might experience hassles with
management. A breakup often follows,
or the performers may go on wasting
vinyl, making music'that nobody cares
Such is the case with Jethro Tull.
Early this summer long-time leader
Ian Anderson fired drummer
Barriemore Barlow and keyboardist
John Evan, schoolboy chums with Tull
since 1972 and 1970, respectively. Also
canned was David Palmer, Tull's for-
mer orchestral arranger who joined the
lineup on the 1970 LP, Too Old to Rock
and Roll, Too Young To Die! behind the
synthesizer. Anderson was widely
reported to have been working on a solo
LP with the help of ex-U.K. and Roxy
Music keyboardist-violinist Eddie Job-
son, L.A. drummer Mark Craney, and
veteran Tull guitarist Martin Barre.
Dave Pegg, who replaced ailing bassist
John Glasscock last year, remained in
the group (Glascock died this summer
of coronary complications). "Feeling
frustrated and in need of new impetus"
was the reason Anderson gave for such
firing and hiring.
ANDERSON APPARENTLY liked
his band so much that he shelved his
solo project, or at least incorporated it
into the new Jethro Tull LP, A. The
album is, in many ways, not unlike
previous Tull releases, so it's unclear
as to what "new impetus" Anderson
refers. But, oh, what I'd give to hear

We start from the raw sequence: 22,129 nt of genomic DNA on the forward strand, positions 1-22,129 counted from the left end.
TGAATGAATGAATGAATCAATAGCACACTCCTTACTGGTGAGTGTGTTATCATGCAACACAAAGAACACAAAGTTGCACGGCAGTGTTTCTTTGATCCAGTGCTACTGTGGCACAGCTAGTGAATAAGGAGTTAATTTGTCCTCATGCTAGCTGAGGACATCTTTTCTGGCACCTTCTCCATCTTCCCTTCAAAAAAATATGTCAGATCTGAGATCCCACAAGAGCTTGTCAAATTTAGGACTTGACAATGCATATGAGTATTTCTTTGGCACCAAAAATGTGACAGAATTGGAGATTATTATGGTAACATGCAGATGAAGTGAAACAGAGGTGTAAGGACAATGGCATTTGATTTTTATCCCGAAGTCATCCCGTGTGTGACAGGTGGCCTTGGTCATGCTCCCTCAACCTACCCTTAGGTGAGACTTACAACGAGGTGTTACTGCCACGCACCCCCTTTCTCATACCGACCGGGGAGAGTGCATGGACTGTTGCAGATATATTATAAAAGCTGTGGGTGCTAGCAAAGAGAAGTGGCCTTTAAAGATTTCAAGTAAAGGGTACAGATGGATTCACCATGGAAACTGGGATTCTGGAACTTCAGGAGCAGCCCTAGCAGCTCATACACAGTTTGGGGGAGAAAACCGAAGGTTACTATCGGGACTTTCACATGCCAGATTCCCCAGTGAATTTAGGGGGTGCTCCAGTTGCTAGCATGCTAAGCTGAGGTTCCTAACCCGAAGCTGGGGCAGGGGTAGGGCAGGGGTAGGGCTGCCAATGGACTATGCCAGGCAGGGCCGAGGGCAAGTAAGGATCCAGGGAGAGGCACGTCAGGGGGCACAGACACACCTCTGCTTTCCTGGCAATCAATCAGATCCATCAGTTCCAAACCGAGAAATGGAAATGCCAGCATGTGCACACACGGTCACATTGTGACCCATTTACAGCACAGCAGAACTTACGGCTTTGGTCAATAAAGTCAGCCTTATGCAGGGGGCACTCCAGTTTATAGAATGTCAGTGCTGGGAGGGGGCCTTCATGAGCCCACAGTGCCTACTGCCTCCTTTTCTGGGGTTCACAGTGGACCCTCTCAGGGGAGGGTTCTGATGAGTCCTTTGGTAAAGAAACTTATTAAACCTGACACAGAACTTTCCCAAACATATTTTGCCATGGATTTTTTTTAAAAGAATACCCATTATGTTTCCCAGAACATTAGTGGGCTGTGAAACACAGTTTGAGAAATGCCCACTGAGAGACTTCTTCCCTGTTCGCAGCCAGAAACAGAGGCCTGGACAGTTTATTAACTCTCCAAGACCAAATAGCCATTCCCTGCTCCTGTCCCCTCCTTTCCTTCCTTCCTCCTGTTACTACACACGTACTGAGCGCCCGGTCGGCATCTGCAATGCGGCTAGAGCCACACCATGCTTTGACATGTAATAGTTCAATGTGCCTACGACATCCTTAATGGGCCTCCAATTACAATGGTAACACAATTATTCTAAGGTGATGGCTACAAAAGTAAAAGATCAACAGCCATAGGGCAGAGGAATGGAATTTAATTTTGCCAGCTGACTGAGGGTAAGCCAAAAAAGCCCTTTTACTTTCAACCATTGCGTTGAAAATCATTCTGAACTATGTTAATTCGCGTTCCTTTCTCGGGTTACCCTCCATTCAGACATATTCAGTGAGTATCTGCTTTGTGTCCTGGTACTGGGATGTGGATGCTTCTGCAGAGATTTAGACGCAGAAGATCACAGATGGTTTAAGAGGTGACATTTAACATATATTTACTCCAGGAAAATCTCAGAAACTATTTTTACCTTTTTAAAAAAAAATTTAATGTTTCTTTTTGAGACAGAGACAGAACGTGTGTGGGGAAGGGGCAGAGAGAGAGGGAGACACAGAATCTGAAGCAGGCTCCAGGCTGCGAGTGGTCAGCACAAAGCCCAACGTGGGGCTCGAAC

this material done by Barlow, Evan and
A features one of Anderson's favorite
themes-distrust in authority-which,
by now, seems like beating a dead hor-
se. He tries to spice things up by stating
his distrust in technological authority,
of our security systems, of our
national defense. Everyone's jerking
off at his job, charges Ian, from the
policemen in. "Crossfire" to the radar-
watchers in "Fylingdale Flyer." But
Anderson gives us no solutions to this
pompous sense of impending doom,
which is what makes A come off like the
previous 5 years' worth of Anderson
material: unfulfilling, crabby intellec-
Anderson's switch of emphasis from
the pastoral pleasantry of Songs From
The Wood and Heavy Horses (though
often simpleminded) to his obsession
with technology on last year's Stor-
mwatch and now A is interesting only
because it fails miserably. Anderson's
personal preference is the English
countryside which he calls home, and
though we may have yawned through
such songs as "Jack-In-The-Green"
and "Acres Wild," at least we sensed he
knew what he was talking about. On A,
Anderson plays at being a space-age
scientist, and his unfamiliarity with the
role is evident. Maybe he should take a
lesson from John and Yoko: buy some
cows for his farm and retire to rurality
AS ON THE dismal Stormwatch, An-
derson's production salvages the
material from complete absurdity. Side
One is a totally aural experience, so
much to be heard. "Black Sun-
day"-about leaving for a long-distance
trip only to return home to find his
woman has left him-has just the right
dose of urgency and disbelief.
"Fylingdale Flyer" is an obvious Close
Encounters take-off, surprisingly
behind-the-times for Anderson, but a
lilting, well-crafted tune nonetheless.
Creative vocal overdubs and the Tull's
standard catchy, oddly punctuated
rhythms sustain interest.
Side Two, however, is where Ander-
son's pretentiousness gets the best of
him. Is this guy really serious when he
sings of "self-appointed guardians of
the race with egg upon their face"
("Protect and Survive")? Anderson's
metaphors show promise but never
follow through; on "Batteries Not In-
cluded" Anderson attempts parallels
between his young son and the boy's*
mechanical toys which fascinate Dad.
"Uniform" and "The Pine Marten's
Jig" (an instrumental) are musically